The feline medicine cabinet: drug therapy for cats (Proceedings)


Cats handle drugs in a different fashion than dogs. While this is not a surprise, there are some drugs that every practitioner should be aware of that work really well for their feline patients. The focus of this discussion will be to highlight these drugs and their uses, showing why they deserve to be in the feline medicine cabinet.

Cats handle drugs in a different fashion than dogs. While this is not a surprise, there are some drugs that every practitioner should be aware of that work really well for their feline patients. The focus of this discussion will be to highlight these drugs and their uses, showing why they deserve to be in the feline medicine cabinet. Case studies will be utilized.


Prednisone is converted to prednisolone in the liver. Prednisolone is the active form of the drug. While the cat can make this conversion from prednisone to prednisolone, the conversion varies from cat to cat. Some cats do not convert enough prednisone to prednisolone to effectively treat the disease, appearing to be treatment failures. Using prednisolone skips this extra step and often the cats respond more reliably to prednisolone. Lower doses of prednisolone may also be effective for long-term control of disease (asthma, inflammatory bowel disease, etc.). Cats handle corticosteriods much better than our canine patients, with fewer reported side effects.

Dose: Varies widely depending on the disease being treated

     • Neoplasia (lymphoma): 10 mg per cat daily, often used in conjunction with other drugs

     • Immune-mediated diseases: 1-2 mg/kg q 12 hours to start, decreasing to lowest effective dose

     • Inflammatory disease: 1–2 mg/kg once daily, decreasing to lowest effective dose


Budesonide is a potent glucocorticoid (15 times more potent than prednisolone). Its "topical" anti-inflammatory effects are particularly useful in controlling inflammatory bowel disease in cats. The drug is absorbed systemically, but steroid side-effects are minimized by the high first-pass metabolism effect through the liver. The drug usually needs to be compounded for our feline patients.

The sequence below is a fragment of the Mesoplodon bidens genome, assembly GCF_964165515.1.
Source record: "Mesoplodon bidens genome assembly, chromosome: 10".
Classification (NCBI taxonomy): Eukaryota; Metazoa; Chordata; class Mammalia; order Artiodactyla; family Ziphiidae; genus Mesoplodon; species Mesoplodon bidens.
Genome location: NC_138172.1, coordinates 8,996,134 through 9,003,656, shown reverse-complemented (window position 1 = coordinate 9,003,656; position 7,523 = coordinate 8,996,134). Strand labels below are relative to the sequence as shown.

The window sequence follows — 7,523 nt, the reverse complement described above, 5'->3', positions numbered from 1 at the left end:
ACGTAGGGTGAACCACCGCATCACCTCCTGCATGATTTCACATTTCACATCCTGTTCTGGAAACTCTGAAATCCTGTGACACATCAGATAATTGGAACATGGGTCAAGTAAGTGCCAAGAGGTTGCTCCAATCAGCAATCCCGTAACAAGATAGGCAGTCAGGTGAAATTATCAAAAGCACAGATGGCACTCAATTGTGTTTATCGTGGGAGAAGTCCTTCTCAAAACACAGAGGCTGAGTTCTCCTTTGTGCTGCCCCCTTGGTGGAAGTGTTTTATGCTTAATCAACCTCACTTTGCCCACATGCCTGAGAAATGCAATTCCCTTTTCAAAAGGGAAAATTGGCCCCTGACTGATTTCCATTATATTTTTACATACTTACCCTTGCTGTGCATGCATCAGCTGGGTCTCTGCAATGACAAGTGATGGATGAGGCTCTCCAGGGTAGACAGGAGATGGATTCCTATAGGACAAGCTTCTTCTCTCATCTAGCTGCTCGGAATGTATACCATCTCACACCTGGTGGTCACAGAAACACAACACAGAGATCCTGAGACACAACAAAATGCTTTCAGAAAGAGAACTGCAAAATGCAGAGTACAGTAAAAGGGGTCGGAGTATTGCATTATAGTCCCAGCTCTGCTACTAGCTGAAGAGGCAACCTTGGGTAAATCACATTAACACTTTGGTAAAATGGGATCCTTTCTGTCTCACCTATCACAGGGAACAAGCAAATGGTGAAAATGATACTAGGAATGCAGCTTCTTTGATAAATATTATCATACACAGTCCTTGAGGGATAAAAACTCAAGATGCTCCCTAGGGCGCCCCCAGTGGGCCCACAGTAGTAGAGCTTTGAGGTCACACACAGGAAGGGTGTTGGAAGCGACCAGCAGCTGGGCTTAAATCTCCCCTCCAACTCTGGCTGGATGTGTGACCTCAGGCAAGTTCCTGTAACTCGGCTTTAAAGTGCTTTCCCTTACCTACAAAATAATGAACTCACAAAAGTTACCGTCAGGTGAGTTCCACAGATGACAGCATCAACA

Dose: 1 mg PO once daily


This drug is a strong non-steroidal anti-inflammatory drug (NSAID) that can be used to control pain and swelling in a wide variety of diseases. It should never be combined with corticosteroids or other NSAIDs due to the risk of gastrointestinal ulceration. I will use this drug in cats to treat inflammation in the nose, lungs, and bladder. This drug also controls pain due to osteoarthritis and neoplasia in cats. It has also been used as adjunctive treatment of some cancers (transitional cell carcinoma, adenocarcinomas). This drug is not recommended for use in cats with kidney disease. Concurrent use of GI protectants is generally not needed. The long-term daily use of piroxicam is cats has been found to be well-tolerated.

Dose: 0.3 mg/kg PO q 24-48 hours with food


Tramadol is drug used for its analgesic effects. It is a centrally acting opiate agonist that is not a controlled substance. It can be used alone or in conjunction with other drugs (corticosteroids, NSAIDs). This drug can have some sedating effects, which can be minimized with lower doses. The drug is safe to use in cats with renal disease.

Dose: ⅛ to ¼ of a 50 mg tablet (6.25 – 12.5) PO q 12-24 hours; 4 mg/kg PO q 12-24 hours


This antibiotic is useful for treating a wide variety of bacterial and other unusual infections in cats. I particularly like to use this drug in cats with nasal disease (to treat secondary infections), possible Mycoplasma infections, anemias of unknown etiology (erythrocytic mycoplasmal infections, Ehrlichia spp.), Chlamydia psittaci, polyarthritis, Mycobacteria, L-form bacterial infections. This drug also seems to have some anti-inflammatory effects. It is important to make sure the drug is given with food or water, as significant ulceration and stricture of the esophagus have been reported. Alternatively, the drug can be compounded into a liquid suspension.

Dose: 5 mg/kg PO q 12-24 hours with food


Renal secondary hyperparathyroidism is a concern in our feline patients with chronic renal failure. Calcitriol production is decreased as renal tubular function decreases. Calcitriol supplementation effectively controls secondary hyperparathyroidism. There is also some clinical evidence that suggests these cats experience improved appetite, brighter attitude, and a more active, longer life span.

This drug should only be used in patients with a normal serum phosphorus level. Phosphate binders can be used concurrently with this drug. If calcium-based phosphate binders are used, serum calcium levels should be closely monitored. Aluminum-based phosphate binders might be a better choice for these patients.